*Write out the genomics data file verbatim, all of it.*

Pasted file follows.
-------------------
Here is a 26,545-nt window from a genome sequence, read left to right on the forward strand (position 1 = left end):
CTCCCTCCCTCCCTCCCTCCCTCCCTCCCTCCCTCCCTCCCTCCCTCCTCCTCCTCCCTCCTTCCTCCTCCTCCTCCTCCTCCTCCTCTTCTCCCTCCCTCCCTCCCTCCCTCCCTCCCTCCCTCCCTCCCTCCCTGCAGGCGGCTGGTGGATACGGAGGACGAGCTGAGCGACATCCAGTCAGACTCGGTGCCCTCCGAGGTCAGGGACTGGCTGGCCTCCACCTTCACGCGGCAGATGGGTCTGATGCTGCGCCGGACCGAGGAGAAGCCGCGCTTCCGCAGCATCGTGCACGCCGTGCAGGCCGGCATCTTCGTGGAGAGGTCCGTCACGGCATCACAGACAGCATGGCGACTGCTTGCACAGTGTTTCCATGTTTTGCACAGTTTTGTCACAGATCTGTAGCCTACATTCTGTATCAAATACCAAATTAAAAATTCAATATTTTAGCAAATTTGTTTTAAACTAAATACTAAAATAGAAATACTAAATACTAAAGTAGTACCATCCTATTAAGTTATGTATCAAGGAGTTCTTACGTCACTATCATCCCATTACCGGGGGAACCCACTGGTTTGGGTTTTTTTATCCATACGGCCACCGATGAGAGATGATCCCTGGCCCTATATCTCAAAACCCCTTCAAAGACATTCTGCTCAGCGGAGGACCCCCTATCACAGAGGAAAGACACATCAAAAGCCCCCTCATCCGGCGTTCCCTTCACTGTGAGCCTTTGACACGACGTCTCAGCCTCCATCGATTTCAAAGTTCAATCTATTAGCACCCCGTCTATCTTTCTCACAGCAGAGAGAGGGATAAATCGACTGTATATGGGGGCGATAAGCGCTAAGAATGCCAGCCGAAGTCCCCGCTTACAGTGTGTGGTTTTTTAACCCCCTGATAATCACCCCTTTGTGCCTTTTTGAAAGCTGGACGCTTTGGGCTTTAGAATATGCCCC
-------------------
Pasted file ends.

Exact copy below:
Here is a 26,545-nt window from a genome sequence, read left to right on the forward strand (position 1 = left end):
CTCCCTCCCTCCCTCCCTCCCTCCCTCCCTCCCTCCCTCCCTCCCTCCTCCTCCTCCCTCCTTCCTCCTCCTCCTCCTCCTCCTCCTCTTCTCCCTCCCTCCCTCCCTCCCTCCCTCCCTCCCTCCCTCCCTCCCTGCAGGCGGCTGGTGGATACGGAGGACGAGCTGAGCGACATCCAGTCAGACTCGGTGCCCTCCGAGGTCAGGGACTGGCTGGCCTCCACCTTCACGCGGCAGATGGGTCTGATGCTGCGCCGGACCGAGGAGAAGCCGCGCTTCCGCAGCATCGTGCACGCCGTGCAGGCCGGCATCTTCGTGGAGAGGTCCGTCACGGCATCACAGACAGCATGGCGACTGCTTGCACAGTGTTTCCATGTTTTGCACAGTTTTGTCACAGATCTGTAGCCTACATTCTGTATCAAATACCAAATTAAAAATTCAATATTTTAGCAAATTTGTTTTAAACTAAATACTAAAATAGAAATACTAAATACTAAAGTAGTACCATCCTATTAAGTTATGTATCAAGGAGTTCTTACGTCACTATCATCCCATTACCGGGGGAACCCACTGGTTTGGGTTTTTTTATCCATACGGCCACCGATGAGAGATGATCCCTGGCCCTATATCTCAAAACCCCTTCAAAGACATTCTGCTCAGCGGAGGACCCCCTATCACAGAGGAAAGACACATCAAAAGCCCCCTCATCCGGCGTTCCCTTCACTGTGAGCCTTTGACACGACGTCTCAGCCTCCATCGATTTCAAAGTTCAATCTATTAGCACCCCGTCTATCTTTCTCACAGCAGAGAGAGGGATAAATCGACTGTATATGGGGGCGATAAGCGCTAAGAATGCCAGCCGAAGTCCCCGCTTACAGTGTGTGGTTTTTTAACCCCCTGATAATCACCCCTTTGTGCCTTTTTGAAAGCTGGACGCTTTGGGCTTTAGAATATGCCCC